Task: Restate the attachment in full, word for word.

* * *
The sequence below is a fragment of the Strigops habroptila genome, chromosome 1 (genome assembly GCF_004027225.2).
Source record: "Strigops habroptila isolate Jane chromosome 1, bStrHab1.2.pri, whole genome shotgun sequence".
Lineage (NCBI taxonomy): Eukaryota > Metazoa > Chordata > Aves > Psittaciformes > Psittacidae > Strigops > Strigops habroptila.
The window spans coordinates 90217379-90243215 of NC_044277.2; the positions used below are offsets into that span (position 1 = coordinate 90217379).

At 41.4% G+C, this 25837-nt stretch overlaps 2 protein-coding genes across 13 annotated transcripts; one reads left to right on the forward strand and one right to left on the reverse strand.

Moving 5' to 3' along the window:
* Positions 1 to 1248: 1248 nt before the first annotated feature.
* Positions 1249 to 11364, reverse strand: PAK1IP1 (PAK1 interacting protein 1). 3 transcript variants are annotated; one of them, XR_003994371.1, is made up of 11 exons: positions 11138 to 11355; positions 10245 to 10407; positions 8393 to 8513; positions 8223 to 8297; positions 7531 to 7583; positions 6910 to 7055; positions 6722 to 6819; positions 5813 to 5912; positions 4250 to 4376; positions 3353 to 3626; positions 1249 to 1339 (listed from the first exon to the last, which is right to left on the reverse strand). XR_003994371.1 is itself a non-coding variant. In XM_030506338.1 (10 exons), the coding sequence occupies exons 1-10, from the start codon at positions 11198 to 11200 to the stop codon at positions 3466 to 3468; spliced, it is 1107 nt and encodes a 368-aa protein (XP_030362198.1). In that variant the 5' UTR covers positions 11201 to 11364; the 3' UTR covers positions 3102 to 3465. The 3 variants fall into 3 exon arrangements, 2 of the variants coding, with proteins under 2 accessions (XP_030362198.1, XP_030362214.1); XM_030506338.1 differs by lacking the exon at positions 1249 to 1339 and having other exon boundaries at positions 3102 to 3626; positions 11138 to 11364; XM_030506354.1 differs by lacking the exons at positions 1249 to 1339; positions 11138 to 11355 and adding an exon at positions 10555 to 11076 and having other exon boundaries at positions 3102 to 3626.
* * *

The sequence below is a fragment of the Strigops habroptila genome, chromosome 1 (genome assembly GCF_004027225.2).
Source record: "Strigops habroptila isolate Jane chromosome 1, bStrHab1.2.pri, whole genome shotgun sequence".
Lineage (NCBI taxonomy): Eukaryota > Metazoa > Chordata > Aves > Psittaciformes > Psittacidae > Strigops > Strigops habroptila.
The window spans coordinates 90217379-90243215 of NC_044277.2; the positions used below are offsets into that span (position 1 = coordinate 90217379).

At 41.4% G+C, this 25837-nt stretch overlaps 2 protein-coding genes across 13 annotated transcripts; one reads left to right on the forward strand and one right to left on the reverse strand.

Moving 5' to 3' along the window:
* Positions 1 to 1248: 1248 nt before the first annotated feature.
* Positions 1249 to 11364, reverse strand: PAK1IP1 (PAK1 interacting protein 1). 3 transcript variants are annotated; one of them, XR_003994371.1, is made up of 11 exons: positions 11138 to 11355; positions 10245 to 10407; positions 8393 to 8513; positions 8223 to 8297; positions 7531 to 7583; positions 6910 to 7055; positions 6722 to 6819; positions 5813 to 5912; positions 4250 to 4376; positions 3353 to 3626; positions 1249 to 1339 (listed from the first exon to the last, which is right to left on the reverse strand). XR_003994371.1 is itself a non-coding variant. In XM_030506338.1 (10 exons), the coding sequence occupies exons 1-10, from the start codon at positions 11198 to 11200 to the stop codon at positions 3466 to 3468; spliced, it is 1107 nt and encodes a 368-aa protein (XP_030362198.1). In that variant the 5' UTR covers positions 11201 to 11364; the 3' UTR covers positions 3102 to 3465. The 3 variants fall into 3 exon arrangements, 2 of the variants coding, with proteins under 2 accessions (XP_030362198.1, XP_030362214.1); XM_030506338.1 differs by lacking the exon at positions 1249 to 1339 and having other exon boundaries at positions 3102 to 3626; positions 11138 to 11364; XM_030506354.1 differs by lacking the exons at positions 1249 to 1339; positions 11138 to 11355 and adding an exon at positions 10555 to 11076 and having other exon boundaries at positions 3102 to 3626.